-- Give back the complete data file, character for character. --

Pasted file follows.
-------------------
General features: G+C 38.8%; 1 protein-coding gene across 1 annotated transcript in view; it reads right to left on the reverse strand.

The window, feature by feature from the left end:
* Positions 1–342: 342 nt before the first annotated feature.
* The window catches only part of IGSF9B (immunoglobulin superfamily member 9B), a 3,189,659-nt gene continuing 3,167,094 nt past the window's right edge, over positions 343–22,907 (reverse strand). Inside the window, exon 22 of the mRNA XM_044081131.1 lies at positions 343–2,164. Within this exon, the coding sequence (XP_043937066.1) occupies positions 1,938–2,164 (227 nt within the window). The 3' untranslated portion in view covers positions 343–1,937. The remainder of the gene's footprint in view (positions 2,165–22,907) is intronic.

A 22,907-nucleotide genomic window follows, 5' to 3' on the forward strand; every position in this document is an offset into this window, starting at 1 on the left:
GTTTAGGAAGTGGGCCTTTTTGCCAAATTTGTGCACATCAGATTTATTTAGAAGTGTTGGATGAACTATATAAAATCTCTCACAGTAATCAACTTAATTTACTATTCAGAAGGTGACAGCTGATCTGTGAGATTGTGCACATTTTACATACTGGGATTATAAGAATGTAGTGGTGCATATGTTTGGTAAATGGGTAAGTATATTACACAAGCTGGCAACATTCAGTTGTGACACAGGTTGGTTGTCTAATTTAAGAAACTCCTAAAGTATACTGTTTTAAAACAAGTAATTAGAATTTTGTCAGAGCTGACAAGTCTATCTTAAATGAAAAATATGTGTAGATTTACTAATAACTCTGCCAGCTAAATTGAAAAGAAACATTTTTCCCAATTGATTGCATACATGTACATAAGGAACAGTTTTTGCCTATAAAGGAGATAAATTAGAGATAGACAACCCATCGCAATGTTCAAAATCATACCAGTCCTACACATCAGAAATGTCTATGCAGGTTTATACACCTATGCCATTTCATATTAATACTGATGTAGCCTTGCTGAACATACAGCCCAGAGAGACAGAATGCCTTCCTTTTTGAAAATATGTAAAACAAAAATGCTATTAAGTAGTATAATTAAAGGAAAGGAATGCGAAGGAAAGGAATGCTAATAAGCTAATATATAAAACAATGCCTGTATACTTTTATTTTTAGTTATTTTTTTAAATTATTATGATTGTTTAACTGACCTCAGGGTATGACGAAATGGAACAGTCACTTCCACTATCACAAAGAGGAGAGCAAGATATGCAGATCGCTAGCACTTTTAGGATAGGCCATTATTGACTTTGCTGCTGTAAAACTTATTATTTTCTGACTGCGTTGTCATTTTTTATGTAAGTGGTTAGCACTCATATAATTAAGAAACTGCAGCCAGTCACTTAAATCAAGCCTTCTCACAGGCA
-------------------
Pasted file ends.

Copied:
General features: G+C 38.8%; 1 protein-coding gene across 1 annotated transcript in view; it reads right to left on the reverse strand.

The window, feature by feature from the left end:
* Positions 1–342: 342 nt before the first annotated feature.
* The window catches only part of IGSF9B (immunoglobulin superfamily member 9B), a 3,189,659-nt gene continuing 3,167,094 nt past the window's right edge, over positions 343–22,907 (reverse strand). Inside the window, exon 22 of the mRNA XM_044081131.1 lies at positions 343–2,164. Within this exon, the coding sequence (XP_043937066.1) occupies positions 1,938–2,164 (227 nt within the window). The 3' untranslated portion in view covers positions 343–1,937. The remainder of the gene's footprint in view (positions 2,165–22,907) is intronic.

A 22,907-nucleotide genomic window follows, 5' to 3' on the forward strand; every position in this document is an offset into this window, starting at 1 on the left:
GTTTAGGAAGTGGGCCTTTTTGCCAAATTTGTGCACATCAGATTTATTTAGAAGTGTTGGATGAACTATATAAAATCTCTCACAGTAATCAACTTAATTTACTATTCAGAAGGTGACAGCTGATCTGTGAGATTGTGCACATTTTACATACTGGGATTATAAGAATGTAGTGGTGCATATGTTTGGTAAATGGGTAAGTATATTACACAAGCTGGCAACATTCAGTTGTGACACAGGTTGGTTGTCTAATTTAAGAAACTCCTAAAGTATACTGTTTTAAAACAAGTAATTAGAATTTTGTCAGAGCTGACAAGTCTATCTTAAATGAAAAATATGTGTAGATTTACTAATAACTCTGCCAGCTAAATTGAAAAGAAACATTTTTCCCAATTGATTGCATACATGTACATAAGGAACAGTTTTTGCCTATAAAGGAGATAAATTAGAGATAGACAACCCATCGCAATGTTCAAAATCATACCAGTCCTACACATCAGAAATGTCTATGCAGGTTTATACACCTATGCCATTTCATATTAATACTGATGTAGCCTTGCTGAACATACAGCCCAGAGAGACAGAATGCCTTCCTTTTTGAAAATATGTAAAACAAAAATGCTATTAAGTAGTATAATTAAAGGAAAGGAATGCGAAGGAAAGGAATGCTAATAAGCTAATATATAAAACAATGCCTGTATACTTTTATTTTTAGTTATTTTTTTAAATTATTATGATTGTTTAACTGACCTCAGGGTATGACGAAATGGAACAGTCACTTCCACTATCACAAAGAGGAGAGCAAGATATGCAGATCGCTAGCACTTTTAGGATAGGCCATTATTGACTTTGCTGCTGTAAAACTTATTATTTTCTGACTGCGTTGTCATTTTTTATGTAAGTGGTTAGCACTCATATAATTAAGAAACTGCAGCCAGTCACTTAAATCAAGCCTTCTCACAGGCA